Serbia could privatise up to 100 state-owned companies and enact wide-ranging reform of the business environment if the government is re-elected in next month’s general election, Ivica Dacic, prime minister (pictured), has told beyondbrics in exclusive comments.
But can he deliver? Continue reading »
Five per cent GDP growth is these days more associated with the fittest Asian and African emerging economies than the sluggish EU fringe, but Romania has sprung a surprise with its Q4 2013 figures, its best for five years.
A flash estimate from Bucharest’s National Institute of Statistics on February 14 suggests that the economy grew by 5.2 per cent year-on-year in the final quarter of last year. This takes its full-year rate to 3.5 per cent, among the fastest in Europe and appreciably above a recent IMF forecast of 2.8 per cent. Meanwhile inflation, once a serious concern, fell to an all-time low of 1.1 per cent in January. Continue reading »
Finance Minister Uros Cufer
Slovenia is set to join a regional rush to the bond markets as it seeks to borrow €3.5bn, equivalent to around 10 per cent of its annual GDP, this year. The government announced that it would raise the cash largely through “long-term borrowing through issuing sovereign bonds”, with some short-term local notes also likely to be issued.
The statement raised the possibility of using the funds to help finance a €4.8bn bank bailout announced in December, which includes a €3.2bn recapitalisation programme. The government is confident that this can be met without resorting to an international bailout of the sort that has placed severe strictures on other eurozone countries such as Greece and Portugal. Continue reading »
In recent weeks, much has been made of Romanians’ desire to leave their country and work abroad, partly due to the weakness of Romania’s own economy. On Wednesday, the country’s central bank made an ambitious move that may help that economy, the second poorest in the EU, by cutting rates to a record low and easing reserve requirements. Continue reading »
Just over a decade ago, in the wake of the bloody Yugolsav Wars, Serbia was regarded as a pariah by many European countries. Next month, it will start negotiations for membership of the European Union.
A rogue state no more, the beginning of formal talks on a wide range of policy areas (“chapters”) indicates how far the country has come. But the way ahead is not an easy one, entailing many years of difficult reforms. Continue reading »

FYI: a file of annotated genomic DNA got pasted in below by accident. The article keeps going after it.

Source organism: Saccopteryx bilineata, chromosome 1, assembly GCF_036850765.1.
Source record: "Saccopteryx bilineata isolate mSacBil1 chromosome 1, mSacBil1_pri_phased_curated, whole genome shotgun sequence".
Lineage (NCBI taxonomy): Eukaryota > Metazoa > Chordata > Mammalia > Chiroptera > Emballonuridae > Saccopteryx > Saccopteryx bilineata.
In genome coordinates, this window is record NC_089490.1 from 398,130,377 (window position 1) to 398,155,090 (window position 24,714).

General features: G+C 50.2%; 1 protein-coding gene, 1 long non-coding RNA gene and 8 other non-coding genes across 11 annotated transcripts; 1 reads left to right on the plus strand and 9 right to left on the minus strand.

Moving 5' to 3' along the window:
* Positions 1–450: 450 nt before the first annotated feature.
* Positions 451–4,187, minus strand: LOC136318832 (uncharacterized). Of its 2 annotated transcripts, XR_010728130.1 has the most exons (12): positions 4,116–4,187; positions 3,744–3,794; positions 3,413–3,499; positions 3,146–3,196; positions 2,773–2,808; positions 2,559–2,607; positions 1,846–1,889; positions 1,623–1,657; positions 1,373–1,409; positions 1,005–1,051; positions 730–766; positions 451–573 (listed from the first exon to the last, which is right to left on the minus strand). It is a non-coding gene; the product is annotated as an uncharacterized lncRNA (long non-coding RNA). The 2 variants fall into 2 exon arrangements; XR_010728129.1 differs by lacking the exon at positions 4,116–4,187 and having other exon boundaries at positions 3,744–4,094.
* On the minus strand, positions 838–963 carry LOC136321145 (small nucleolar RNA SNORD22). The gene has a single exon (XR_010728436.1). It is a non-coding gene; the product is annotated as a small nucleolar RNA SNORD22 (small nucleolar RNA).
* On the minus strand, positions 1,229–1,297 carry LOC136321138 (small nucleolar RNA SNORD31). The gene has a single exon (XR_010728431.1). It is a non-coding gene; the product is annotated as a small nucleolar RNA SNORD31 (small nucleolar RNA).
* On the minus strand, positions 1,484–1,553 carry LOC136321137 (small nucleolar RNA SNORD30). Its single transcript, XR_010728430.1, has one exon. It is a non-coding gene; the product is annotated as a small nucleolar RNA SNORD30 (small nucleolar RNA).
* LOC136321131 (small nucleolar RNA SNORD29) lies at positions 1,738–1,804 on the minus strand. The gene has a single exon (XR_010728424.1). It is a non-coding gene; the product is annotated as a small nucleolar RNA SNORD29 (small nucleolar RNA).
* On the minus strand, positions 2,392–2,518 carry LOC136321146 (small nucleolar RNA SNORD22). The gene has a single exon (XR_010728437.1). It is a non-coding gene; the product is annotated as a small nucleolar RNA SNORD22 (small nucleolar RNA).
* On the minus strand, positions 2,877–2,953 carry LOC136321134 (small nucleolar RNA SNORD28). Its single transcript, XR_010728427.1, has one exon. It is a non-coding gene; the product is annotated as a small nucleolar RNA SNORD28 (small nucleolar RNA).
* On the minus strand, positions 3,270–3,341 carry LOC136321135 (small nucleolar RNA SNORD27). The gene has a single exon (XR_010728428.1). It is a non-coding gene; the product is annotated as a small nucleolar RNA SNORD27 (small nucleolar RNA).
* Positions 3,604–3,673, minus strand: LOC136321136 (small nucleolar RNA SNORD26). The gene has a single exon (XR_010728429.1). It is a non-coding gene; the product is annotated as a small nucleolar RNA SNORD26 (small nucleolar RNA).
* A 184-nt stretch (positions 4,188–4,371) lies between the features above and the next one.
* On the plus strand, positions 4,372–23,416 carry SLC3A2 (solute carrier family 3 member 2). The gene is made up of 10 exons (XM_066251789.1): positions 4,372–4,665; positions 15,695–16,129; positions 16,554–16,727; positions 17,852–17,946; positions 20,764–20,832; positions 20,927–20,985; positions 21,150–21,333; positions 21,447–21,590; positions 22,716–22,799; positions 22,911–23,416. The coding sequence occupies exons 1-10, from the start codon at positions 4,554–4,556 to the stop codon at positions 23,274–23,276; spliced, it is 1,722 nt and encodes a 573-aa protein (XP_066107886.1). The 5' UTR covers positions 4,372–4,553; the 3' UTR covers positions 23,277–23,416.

Serbia’s national bank has delivered an early Christmas present to borrowers with another interest rate cut, its third in succession.
The move comes as talk of a snap election next year intensifies, raising concerns about the short-term economic outlook and the future of the government’s promised austerity measures. Continue reading »
Slovenia is no longer the Switzerland of Eastern Europe – but perhaps not the Cyprus or Ireland, either.
Slovenia’s government is confident that it can now dodge the bullet of an international bailout, announcing on Thursday that it would be able to cover a whopping €3bn recapitalisation of its troubled banks from its own resources, despite that sum totalling nearly 10 per cent of GDP. While the announcement has been made with a palpable sense of relief in the tiny eurozone country, questions remain about implementation – and whether the absence of international pressure will allow Slovenia to stall on much-needed reforms. Continue reading »
Croatia’s accession to the European Union on July 1 may have been hugely significant for a country putting years of Communist dictatorship and subsequent war behind it. But its first three months of membership have been characterised by economic decline, rather than the hoped-for resurgence. And the immediate outlook is not much sunnier. Continue reading »
A CNN affiliate has launched a broadside against the Serbian government over a draft law that it says restricts media freedom, threatening to take the case to European level if Belgrade does not back down.
Brent Sadler, a veteran CNN reporter and now chief executive of N1, an affiliated local-language 24-hour news channel that would broadcast to Serbia, Croatia and Bosnia from their capital cities, told beyondbrics that the proposed electronic media law would “strangle the channel before it is born”. Continue reading »
Masked men storming polling stations, assaulting officials and voters and throwing gas bombs; ballot boxes disappearing; international observers fleeing for their safety; an atmosphere of intimidation. Sunday’s local elections in Kosovo were not quite the affirmation of new-found inter-ethnic cooperation and free and fair democracy the European Union had hoped for. Serbia will wish to disassociate itself from the violence swiftly, lest it prove a setback to its budding hopes of EU accession, and the investment related to it. Continue reading »
It was the biggest initial public offering in Romania’s history, and the latest of several big IPOs in eastern Europe. But will Friday’s part-privatisation of natural-gas utility Romgaz reinvigorate Romania’s stalled liberalisation programme? Continue reading »
Just days before Serbia unveils its rebranded flag carrier in partnership with the UAE’s Etihad, Croatia has announced that it is seeking a strategic investor with ambitious plans for its own national airline. Where national carriers seemed to be dying off, killed by competition from budget carriers and western European rivals, there is now real hope of revival. Continue reading »